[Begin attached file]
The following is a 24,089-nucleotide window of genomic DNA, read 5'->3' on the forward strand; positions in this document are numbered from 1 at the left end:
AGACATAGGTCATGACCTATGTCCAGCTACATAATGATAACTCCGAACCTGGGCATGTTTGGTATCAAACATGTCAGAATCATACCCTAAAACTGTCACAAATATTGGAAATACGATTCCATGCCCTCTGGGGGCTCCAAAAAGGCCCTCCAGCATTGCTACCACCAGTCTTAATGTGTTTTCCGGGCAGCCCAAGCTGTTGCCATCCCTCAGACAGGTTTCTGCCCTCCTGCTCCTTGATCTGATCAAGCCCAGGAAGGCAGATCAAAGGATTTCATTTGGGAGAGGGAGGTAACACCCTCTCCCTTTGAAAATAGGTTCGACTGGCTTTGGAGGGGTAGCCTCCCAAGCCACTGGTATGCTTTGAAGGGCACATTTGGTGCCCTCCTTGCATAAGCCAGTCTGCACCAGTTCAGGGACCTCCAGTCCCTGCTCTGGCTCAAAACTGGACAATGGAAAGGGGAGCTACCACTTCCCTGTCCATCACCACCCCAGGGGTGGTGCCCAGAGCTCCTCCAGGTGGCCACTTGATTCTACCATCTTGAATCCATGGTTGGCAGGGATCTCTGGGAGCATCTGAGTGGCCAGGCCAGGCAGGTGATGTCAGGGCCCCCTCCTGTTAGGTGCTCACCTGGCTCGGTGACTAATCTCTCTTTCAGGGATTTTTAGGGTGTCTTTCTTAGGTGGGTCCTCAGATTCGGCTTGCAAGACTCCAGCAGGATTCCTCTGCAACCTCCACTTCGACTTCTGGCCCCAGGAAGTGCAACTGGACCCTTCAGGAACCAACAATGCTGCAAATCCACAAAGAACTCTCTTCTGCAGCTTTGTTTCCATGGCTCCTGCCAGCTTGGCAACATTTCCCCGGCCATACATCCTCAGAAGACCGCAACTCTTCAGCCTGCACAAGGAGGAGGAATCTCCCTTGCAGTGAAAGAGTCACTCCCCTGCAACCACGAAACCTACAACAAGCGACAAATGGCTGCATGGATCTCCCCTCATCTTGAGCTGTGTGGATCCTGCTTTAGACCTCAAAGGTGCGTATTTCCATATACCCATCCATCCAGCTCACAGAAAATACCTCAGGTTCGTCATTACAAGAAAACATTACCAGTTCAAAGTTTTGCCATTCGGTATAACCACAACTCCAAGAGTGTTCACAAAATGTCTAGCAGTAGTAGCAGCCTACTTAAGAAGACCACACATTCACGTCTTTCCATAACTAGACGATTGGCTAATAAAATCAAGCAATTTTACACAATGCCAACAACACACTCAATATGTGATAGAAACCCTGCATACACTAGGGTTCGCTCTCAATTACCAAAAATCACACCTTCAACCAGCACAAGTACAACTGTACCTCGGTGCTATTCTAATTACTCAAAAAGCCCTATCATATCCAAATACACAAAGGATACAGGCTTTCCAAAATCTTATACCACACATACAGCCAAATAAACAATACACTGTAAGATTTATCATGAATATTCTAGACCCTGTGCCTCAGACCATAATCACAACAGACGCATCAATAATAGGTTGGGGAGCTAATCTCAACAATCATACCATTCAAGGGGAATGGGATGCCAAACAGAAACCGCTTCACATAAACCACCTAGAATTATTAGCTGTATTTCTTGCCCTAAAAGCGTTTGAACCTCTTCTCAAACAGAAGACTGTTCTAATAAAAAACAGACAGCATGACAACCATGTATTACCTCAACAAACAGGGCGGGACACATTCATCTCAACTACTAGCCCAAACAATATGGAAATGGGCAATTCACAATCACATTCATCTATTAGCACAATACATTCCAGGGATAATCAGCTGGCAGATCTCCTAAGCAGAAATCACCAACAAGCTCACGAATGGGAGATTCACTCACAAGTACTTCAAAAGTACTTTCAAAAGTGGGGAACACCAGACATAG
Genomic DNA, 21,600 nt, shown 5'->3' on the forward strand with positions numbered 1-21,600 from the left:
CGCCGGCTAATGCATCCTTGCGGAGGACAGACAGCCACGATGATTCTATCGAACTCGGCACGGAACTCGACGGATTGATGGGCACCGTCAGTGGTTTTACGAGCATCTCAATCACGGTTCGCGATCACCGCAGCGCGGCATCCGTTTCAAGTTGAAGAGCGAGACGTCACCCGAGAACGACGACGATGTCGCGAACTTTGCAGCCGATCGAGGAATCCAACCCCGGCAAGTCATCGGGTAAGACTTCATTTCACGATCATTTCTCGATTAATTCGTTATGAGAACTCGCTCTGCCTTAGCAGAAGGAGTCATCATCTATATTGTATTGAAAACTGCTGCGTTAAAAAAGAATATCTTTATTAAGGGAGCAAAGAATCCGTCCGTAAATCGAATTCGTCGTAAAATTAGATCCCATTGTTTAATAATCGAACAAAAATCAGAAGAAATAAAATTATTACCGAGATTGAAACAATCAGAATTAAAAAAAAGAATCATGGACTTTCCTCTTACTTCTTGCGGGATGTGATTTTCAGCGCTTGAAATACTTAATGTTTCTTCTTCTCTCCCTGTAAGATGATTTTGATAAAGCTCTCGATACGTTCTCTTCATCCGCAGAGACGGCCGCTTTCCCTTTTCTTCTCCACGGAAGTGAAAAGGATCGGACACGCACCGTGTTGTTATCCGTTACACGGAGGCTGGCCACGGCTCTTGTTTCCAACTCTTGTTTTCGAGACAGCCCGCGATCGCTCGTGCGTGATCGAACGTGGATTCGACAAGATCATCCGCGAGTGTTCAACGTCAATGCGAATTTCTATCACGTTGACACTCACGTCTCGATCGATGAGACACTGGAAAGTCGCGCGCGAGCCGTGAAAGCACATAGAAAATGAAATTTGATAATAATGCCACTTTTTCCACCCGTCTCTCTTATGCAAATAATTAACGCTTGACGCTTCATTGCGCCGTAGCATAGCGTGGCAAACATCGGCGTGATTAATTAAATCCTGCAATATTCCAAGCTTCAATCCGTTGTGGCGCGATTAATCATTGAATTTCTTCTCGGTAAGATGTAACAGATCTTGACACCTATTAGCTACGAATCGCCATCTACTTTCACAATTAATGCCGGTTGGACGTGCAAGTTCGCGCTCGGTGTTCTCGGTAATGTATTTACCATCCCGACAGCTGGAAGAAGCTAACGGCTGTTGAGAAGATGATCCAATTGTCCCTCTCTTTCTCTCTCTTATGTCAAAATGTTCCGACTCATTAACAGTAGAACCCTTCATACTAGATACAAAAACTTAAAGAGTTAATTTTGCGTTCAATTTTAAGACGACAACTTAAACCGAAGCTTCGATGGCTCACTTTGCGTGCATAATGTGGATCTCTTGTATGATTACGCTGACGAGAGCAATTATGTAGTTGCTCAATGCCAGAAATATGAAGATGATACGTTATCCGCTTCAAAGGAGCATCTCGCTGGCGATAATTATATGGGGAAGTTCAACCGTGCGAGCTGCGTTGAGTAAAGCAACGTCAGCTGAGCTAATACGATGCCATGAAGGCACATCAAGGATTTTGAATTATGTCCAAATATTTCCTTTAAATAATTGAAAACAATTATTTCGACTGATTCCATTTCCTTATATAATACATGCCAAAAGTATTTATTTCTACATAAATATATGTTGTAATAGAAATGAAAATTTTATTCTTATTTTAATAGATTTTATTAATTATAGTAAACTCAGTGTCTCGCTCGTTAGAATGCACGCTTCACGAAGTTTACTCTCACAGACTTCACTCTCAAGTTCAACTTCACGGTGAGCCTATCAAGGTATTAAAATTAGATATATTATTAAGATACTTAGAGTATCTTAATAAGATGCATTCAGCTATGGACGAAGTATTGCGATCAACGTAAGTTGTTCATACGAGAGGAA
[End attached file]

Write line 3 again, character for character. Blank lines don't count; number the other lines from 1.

Genomic DNA, 21,600 nt, shown 5'->3' on the forward strand with positions numbered 1-21,600 from the left: